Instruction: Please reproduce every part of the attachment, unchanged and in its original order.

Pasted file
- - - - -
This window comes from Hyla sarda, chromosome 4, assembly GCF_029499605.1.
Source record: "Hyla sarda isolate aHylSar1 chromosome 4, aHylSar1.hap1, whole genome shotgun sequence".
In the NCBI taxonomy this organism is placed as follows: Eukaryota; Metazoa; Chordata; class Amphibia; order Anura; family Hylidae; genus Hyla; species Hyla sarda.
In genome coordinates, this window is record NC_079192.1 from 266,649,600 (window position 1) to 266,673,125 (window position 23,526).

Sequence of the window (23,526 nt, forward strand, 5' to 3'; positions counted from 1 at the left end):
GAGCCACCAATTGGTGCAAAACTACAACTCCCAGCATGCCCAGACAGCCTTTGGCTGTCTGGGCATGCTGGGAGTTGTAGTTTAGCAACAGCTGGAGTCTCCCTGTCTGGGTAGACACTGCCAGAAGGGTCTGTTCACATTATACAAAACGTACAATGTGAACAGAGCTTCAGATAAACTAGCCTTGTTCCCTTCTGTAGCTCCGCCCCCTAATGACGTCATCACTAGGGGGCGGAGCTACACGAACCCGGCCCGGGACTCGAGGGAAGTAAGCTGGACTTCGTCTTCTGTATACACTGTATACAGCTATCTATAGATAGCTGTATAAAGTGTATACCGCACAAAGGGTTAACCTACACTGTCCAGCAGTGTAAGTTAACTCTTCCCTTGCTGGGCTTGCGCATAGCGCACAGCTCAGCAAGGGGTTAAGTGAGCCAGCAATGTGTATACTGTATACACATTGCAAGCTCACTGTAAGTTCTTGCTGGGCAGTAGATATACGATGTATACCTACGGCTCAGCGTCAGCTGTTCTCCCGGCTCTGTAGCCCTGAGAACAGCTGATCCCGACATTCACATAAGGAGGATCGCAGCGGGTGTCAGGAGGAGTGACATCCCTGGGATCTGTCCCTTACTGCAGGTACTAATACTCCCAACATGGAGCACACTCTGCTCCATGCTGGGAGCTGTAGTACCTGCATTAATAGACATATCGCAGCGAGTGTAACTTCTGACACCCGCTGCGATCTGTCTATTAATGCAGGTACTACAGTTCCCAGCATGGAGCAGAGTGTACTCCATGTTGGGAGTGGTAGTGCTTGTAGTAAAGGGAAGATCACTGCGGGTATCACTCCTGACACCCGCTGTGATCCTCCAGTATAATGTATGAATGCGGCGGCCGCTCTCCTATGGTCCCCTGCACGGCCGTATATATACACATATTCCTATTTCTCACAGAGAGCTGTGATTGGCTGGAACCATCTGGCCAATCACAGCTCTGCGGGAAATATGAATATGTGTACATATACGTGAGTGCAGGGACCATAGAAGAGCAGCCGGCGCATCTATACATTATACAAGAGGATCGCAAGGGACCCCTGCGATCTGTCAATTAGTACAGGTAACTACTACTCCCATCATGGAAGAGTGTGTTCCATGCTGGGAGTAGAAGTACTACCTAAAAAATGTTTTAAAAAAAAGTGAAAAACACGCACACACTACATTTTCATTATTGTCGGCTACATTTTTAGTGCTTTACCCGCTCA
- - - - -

This window comes from Hyla sarda, chromosome 4, assembly GCF_029499605.1.
Source record: "Hyla sarda isolate aHylSar1 chromosome 4, aHylSar1.hap1, whole genome shotgun sequence".
In the NCBI taxonomy this organism is placed as follows: Eukaryota; Metazoa; Chordata; class Amphibia; order Anura; family Hylidae; genus Hyla; species Hyla sarda.
In genome coordinates, this window is record NC_079192.1 from 266,649,600 (window position 1) to 266,673,125 (window position 23,526).

Sequence of the window (23,526 nt, forward strand, 5' to 3'; positions counted from 1 at the left end):
GAGCCACCAATTGGTGCAAAACTACAACTCCCAGCATGCCCAGACAGCCTTTGGCTGTCTGGGCATGCTGGGAGTTGTAGTTTAGCAACAGCTGGAGTCTCCCTGTCTGGGTAGACACTGCCAGAAGGGTCTGTTCACATTATACAAAACGTACAATGTGAACAGAGCTTCAGATAAACTAGCCTTGTTCCCTTCTGTAGCTCCGCCCCCTAATGACGTCATCACTAGGGGGCGGAGCTACACGAACCCGGCCCGGGACTCGAGGGAAGTAAGCTGGACTTCGTCTTCTGTATACACTGTATACAGCTATCTATAGATAGCTGTATAAAGTGTATACCGCACAAAGGGTTAACCTACACTGTCCAGCAGTGTAAGTTAACTCTTCCCTTGCTGGGCTTGCGCATAGCGCACAGCTCAGCAAGGGGTTAAGTGAGCCAGCAATGTGTATACTGTATACACATTGCAAGCTCACTGTAAGTTCTTGCTGGGCAGTAGATATACGATGTATACCTACGGCTCAGCGTCAGCTGTTCTCCCGGCTCTGTAGCCCTGAGAACAGCTGATCCCGACATTCACATAAGGAGGATCGCAGCGGGTGTCAGGAGGAGTGACATCCCTGGGATCTGTCCCTTACTGCAGGTACTAATACTCCCAACATGGAGCACACTCTGCTCCATGCTGGGAGCTGTAGTACCTGCATTAATAGACATATCGCAGCGAGTGTAACTTCTGACACCCGCTGCGATCTGTCTATTAATGCAGGTACTACAGTTCCCAGCATGGAGCAGAGTGTACTCCATGTTGGGAGTGGTAGTGCTTGTAGTAAAGGGAAGATCACTGCGGGTATCACTCCTGACACCCGCTGTGATCCTCCAGTATAATGTATGAATGCGGCGGCCGCTCTCCTATGGTCCCCTGCACGGCCGTATATATACACATATTCCTATTTCTCACAGAGAGCTGTGATTGGCTGGAACCATCTGGCCAATCACAGCTCTGCGGGAAATATGAATATGTGTACATATACGTGAGTGCAGGGACCATAGAAGAGCAGCCGGCGCATCTATACATTATACAAGAGGATCGCAAGGGACCCCTGCGATCTGTCAATTAGTACAGGTAACTACTACTCCCATCATGGAAGAGTGTGTTCCATGCTGGGAGTAGAAGTACTACCTAAAAAATGTTTTAAAAAAAAGTGAAAAACACGCACACACTACATTTTCATTATTGTCGGCTACATTTTTAGTGCTTTACCCGCTCA